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“Government isn’t that good at the rapid advancement of technology.” - Elon Musk
Most government technology systems are outdated, vulnerable, and built by the lowest bidder. The stress COVID-19 placed on the functions of government was even worse on government IT. Across the country, labor websites were inundated with applications for benefits with applicants going days without any form of response.
Now, just to complicate matters (thanks 2020), state and local governments and facing an increased threat from international and domestic hackers.
What can governments and technology companies do to improve government technology, increase innovation, and make government more responsive?
The public sector can never keep pace with the speed of innovation in the private sector. As the private sector continues to innovate, public sector employees are left to deal with outdated hardware, substandard internal software, and increased security threats. When compared to spending data in the private sector, it’s no wonder that when government IT was pushed to its breaking point by COVID-19, very few systems were able to withstand the pressure.
Spiceworks recently released their 2020 State of IT which surveys businesses about their IT spending and identifies new technology spending trends. In their report, they expect the adoption of AI technology to triple by 2021, edge computing to double, and the continued implementation of internet of things (IoT) solutions. As businesses implement new technologies to better serve their customers, governments are left behind; and as a result, citizens are not being served.
Meanwhile, states like New Jersey are asking programmers to come out of retirement to help fix their state’s unemployment systems that were written in COBOL (which is over 60 years old). With the ease of programming new software these days, government software solutions should not be programmed in-house. Policymakers should require off-the-shelf enterprise solutions that are adaptable and upgradable as demands change. Now there are several companies that specialize in developing government-specific software solutions; everything from professional licensing to the RFP process can be nearly automated thanks to improvements in government software in the private sector.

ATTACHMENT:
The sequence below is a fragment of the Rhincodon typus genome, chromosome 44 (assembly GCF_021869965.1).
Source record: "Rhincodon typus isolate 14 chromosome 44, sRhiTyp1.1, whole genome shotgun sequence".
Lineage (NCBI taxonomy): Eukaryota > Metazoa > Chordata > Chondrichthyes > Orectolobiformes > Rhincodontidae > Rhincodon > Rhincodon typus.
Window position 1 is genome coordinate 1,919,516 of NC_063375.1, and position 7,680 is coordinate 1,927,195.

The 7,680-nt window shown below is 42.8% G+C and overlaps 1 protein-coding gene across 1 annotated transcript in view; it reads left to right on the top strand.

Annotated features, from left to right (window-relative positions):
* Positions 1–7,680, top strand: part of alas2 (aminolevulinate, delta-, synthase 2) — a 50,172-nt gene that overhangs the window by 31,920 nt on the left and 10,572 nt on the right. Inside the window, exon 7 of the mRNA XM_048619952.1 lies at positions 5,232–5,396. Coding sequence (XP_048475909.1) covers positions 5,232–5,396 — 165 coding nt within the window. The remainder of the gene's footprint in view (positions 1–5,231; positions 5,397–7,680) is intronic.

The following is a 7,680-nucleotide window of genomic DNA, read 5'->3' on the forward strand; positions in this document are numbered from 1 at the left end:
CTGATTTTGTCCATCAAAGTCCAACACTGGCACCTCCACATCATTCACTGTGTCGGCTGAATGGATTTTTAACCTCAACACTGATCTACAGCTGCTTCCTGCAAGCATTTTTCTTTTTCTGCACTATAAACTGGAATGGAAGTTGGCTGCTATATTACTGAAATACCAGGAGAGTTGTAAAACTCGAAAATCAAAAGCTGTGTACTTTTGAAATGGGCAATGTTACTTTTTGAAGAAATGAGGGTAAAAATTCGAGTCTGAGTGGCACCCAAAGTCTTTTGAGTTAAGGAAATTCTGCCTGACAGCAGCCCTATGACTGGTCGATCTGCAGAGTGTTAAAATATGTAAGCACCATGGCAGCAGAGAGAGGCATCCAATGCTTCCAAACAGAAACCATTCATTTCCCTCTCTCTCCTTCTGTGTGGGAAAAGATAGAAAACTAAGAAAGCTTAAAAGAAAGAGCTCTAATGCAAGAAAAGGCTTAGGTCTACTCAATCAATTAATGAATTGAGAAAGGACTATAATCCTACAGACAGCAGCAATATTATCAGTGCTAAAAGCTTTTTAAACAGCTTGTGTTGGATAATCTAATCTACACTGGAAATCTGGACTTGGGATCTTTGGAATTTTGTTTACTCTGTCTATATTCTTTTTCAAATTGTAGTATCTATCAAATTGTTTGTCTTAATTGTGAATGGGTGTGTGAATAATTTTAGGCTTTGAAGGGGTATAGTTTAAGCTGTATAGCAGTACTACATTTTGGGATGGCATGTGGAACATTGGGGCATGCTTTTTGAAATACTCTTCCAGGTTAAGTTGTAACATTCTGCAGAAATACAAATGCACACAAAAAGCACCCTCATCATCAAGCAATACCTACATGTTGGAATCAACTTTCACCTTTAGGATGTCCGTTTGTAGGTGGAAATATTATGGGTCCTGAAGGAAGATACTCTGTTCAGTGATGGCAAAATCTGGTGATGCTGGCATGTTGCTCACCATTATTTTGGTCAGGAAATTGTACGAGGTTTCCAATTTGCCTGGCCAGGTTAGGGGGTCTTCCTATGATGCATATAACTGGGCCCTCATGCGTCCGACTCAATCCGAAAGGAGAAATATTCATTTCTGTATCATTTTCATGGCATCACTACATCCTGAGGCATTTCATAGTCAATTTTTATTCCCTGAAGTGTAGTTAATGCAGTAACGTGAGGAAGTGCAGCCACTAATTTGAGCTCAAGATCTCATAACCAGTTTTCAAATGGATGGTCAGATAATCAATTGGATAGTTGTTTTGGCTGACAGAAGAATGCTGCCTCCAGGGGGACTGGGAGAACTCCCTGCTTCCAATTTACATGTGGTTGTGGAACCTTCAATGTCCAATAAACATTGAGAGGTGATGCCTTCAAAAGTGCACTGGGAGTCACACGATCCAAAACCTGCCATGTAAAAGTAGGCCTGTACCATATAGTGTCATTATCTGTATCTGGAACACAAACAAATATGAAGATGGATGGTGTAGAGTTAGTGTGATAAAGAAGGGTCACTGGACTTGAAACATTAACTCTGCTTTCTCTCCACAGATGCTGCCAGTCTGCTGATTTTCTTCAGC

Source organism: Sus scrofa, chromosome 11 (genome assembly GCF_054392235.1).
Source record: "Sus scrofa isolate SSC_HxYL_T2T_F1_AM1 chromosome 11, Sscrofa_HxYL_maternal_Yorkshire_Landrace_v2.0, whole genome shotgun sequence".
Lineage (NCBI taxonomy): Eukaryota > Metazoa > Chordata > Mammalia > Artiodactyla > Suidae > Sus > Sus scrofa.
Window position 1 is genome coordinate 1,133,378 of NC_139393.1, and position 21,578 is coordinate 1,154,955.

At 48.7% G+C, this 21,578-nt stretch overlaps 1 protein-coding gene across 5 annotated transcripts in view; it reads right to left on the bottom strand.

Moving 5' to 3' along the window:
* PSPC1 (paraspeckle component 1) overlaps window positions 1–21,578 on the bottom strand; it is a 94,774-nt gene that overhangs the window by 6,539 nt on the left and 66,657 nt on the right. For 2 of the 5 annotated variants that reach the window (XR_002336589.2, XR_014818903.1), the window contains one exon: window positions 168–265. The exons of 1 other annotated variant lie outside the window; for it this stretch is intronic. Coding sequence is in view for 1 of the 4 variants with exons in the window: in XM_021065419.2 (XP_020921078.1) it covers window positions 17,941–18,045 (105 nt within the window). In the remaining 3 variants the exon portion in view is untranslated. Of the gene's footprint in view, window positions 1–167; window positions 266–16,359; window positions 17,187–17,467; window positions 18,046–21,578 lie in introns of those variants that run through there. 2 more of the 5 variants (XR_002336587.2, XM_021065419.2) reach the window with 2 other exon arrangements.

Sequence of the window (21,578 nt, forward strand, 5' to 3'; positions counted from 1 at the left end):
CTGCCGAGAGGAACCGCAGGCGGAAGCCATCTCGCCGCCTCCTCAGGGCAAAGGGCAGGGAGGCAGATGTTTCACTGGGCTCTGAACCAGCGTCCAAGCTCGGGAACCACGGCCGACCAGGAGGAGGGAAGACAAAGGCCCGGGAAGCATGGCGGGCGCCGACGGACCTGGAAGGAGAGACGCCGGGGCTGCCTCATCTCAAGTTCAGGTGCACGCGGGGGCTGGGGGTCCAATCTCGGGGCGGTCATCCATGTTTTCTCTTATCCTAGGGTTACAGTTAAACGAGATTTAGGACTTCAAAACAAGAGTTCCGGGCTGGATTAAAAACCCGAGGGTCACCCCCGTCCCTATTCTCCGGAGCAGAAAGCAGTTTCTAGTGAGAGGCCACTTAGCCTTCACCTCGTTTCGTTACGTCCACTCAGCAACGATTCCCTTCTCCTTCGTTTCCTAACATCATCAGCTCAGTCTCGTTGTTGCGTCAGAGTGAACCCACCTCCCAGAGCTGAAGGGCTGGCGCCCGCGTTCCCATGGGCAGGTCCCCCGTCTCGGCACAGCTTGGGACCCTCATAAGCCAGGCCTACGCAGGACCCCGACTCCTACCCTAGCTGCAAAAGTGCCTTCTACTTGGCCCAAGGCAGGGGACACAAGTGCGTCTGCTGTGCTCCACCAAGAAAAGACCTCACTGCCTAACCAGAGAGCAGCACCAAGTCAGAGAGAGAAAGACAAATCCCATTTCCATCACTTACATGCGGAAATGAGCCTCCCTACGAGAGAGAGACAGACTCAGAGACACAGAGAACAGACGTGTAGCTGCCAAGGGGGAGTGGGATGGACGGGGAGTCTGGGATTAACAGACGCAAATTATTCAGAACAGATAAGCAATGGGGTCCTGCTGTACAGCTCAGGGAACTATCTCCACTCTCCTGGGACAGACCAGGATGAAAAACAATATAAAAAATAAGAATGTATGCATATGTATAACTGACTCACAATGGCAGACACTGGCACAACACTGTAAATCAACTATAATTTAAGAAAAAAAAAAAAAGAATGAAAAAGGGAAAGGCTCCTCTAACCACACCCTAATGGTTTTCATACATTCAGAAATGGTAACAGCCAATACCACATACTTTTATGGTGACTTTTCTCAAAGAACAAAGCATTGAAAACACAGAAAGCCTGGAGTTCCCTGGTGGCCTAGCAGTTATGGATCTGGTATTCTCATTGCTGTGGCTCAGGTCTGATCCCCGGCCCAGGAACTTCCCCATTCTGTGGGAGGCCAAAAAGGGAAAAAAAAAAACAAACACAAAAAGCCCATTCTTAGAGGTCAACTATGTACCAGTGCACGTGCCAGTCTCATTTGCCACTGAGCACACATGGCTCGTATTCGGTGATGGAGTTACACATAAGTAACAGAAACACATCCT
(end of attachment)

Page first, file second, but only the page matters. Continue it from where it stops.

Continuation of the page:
But the biggest underlying factor (besides cost) in the slow pace of implementing new technologies in government is due to the competition for IT professionals between the private sector and the public sector. In places like Austin where the tech industry is so prevalent, it’s hard for government employers to attract and retain talent. This constant flux of the human infrastructure causes systems to become outdated and keeps long term solutions from being implemented.
The state of Texas has taken incredible steps to improve its cybersecurity policies over the last few legislative sessions. Each agency is now required to produce a specific cybersecurity policy and to have a clear chain of command when it comes to responding to threats. However, the threat from cyber-attacks has exponentially grown during the COVID-19 outbreak. As government officials have been busy responding to the outbreak, foreign governments and organized hackers have also been busy trying to access and steal data.
Cities, counties, school districts, and colleges have recently faced a growing threat of ransomware attacks. In the past two weeks, three universities have become victims of a particular kind of ransomware. Ransomware poses a particular threat to government systems due to their direct real-world impact. By holding government data hostage, ransomers force payments in order to “unlock” networks and systems. In 2019, twenty-three Texas cities faced a coordinated ransomware attack that demanded a combined $2.5million to release captured data. Cities will continue to be a prime target for ransomware attacks, where security systems and funding are lacking.
Cybersecurity (and physical security) should always be at the forefront of government IT projects. Added costs to implement robust cybersecurity policies pale in comparison to the economic cost of responding to a successful data breach. Beyond that, each successful attack lessens the public’s trust in the government’s ability to protect their data.
Next week we’ll look at new technologies that have the potential to completely reinvent how the public interacts with their government and the numerous hurdles that have to be cleared to properly (and safely) implement.